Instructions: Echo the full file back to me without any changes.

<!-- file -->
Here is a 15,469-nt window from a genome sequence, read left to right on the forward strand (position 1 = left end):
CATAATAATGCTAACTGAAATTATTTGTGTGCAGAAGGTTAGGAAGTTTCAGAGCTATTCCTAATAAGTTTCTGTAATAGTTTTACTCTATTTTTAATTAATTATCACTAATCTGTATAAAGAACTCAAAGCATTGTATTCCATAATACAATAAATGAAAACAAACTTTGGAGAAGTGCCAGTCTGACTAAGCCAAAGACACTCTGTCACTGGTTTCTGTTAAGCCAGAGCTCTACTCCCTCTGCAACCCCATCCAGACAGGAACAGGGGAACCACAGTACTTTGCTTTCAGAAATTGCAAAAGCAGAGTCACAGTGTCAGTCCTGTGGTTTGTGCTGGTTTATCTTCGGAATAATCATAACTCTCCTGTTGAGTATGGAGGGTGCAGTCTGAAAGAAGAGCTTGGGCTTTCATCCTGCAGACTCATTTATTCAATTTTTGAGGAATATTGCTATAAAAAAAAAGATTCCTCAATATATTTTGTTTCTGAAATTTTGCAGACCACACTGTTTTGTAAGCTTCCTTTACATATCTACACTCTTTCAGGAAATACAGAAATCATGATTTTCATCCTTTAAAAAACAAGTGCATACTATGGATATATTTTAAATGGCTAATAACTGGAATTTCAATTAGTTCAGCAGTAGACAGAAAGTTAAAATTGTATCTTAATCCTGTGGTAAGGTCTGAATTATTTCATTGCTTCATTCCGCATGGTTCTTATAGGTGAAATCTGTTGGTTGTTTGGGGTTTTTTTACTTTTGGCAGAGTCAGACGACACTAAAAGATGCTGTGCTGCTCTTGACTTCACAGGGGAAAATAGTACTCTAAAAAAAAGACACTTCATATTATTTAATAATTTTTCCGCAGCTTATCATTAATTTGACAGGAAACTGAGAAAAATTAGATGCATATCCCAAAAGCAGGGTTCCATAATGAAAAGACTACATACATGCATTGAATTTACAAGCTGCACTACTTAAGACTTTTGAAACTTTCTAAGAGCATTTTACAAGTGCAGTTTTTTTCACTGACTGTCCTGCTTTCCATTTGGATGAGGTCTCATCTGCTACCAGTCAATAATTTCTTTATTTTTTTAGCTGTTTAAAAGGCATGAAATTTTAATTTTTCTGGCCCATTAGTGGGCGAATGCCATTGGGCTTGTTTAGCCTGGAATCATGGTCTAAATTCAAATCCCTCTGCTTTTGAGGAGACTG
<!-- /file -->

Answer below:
Here is a 15,469-nt window from a genome sequence, read left to right on the forward strand (position 1 = left end):
CATAATAATGCTAACTGAAATTATTTGTGTGCAGAAGGTTAGGAAGTTTCAGAGCTATTCCTAATAAGTTTCTGTAATAGTTTTACTCTATTTTTAATTAATTATCACTAATCTGTATAAAGAACTCAAAGCATTGTATTCCATAATACAATAAATGAAAACAAACTTTGGAGAAGTGCCAGTCTGACTAAGCCAAAGACACTCTGTCACTGGTTTCTGTTAAGCCAGAGCTCTACTCCCTCTGCAACCCCATCCAGACAGGAACAGGGGAACCACAGTACTTTGCTTTCAGAAATTGCAAAAGCAGAGTCACAGTGTCAGTCCTGTGGTTTGTGCTGGTTTATCTTCGGAATAATCATAACTCTCCTGTTGAGTATGGAGGGTGCAGTCTGAAAGAAGAGCTTGGGCTTTCATCCTGCAGACTCATTTATTCAATTTTTGAGGAATATTGCTATAAAAAAAAAGATTCCTCAATATATTTTGTTTCTGAAATTTTGCAGACCACACTGTTTTGTAAGCTTCCTTTACATATCTACACTCTTTCAGGAAATACAGAAATCATGATTTTCATCCTTTAAAAAACAAGTGCATACTATGGATATATTTTAAATGGCTAATAACTGGAATTTCAATTAGTTCAGCAGTAGACAGAAAGTTAAAATTGTATCTTAATCCTGTGGTAAGGTCTGAATTATTTCATTGCTTCATTCCGCATGGTTCTTATAGGTGAAATCTGTTGGTTGTTTGGGGTTTTTTTACTTTTGGCAGAGTCAGACGACACTAAAAGATGCTGTGCTGCTCTTGACTTCACAGGGGAAAATAGTACTCTAAAAAAAAGACACTTCATATTATTTAATAATTTTTCCGCAGCTTATCATTAATTTGACAGGAAACTGAGAAAAATTAGATGCATATCCCAAAAGCAGGGTTCCATAATGAAAAGACTACATACATGCATTGAATTTACAAGCTGCACTACTTAAGACTTTTGAAACTTTCTAAGAGCATTTTACAAGTGCAGTTTTTTTCACTGACTGTCCTGCTTTCCATTTGGATGAGGTCTCATCTGCTACCAGTCAATAATTTCTTTATTTTTTTAGCTGTTTAAAAGGCATGAAATTTTAATTTTTCTGGCCCATTAGTGGGCGAATGCCATTGGGCTTGTTTAGCCTGGAATCATGGTCTAAATTCAAATCCCTCTGCTTTTGAGGAGACTG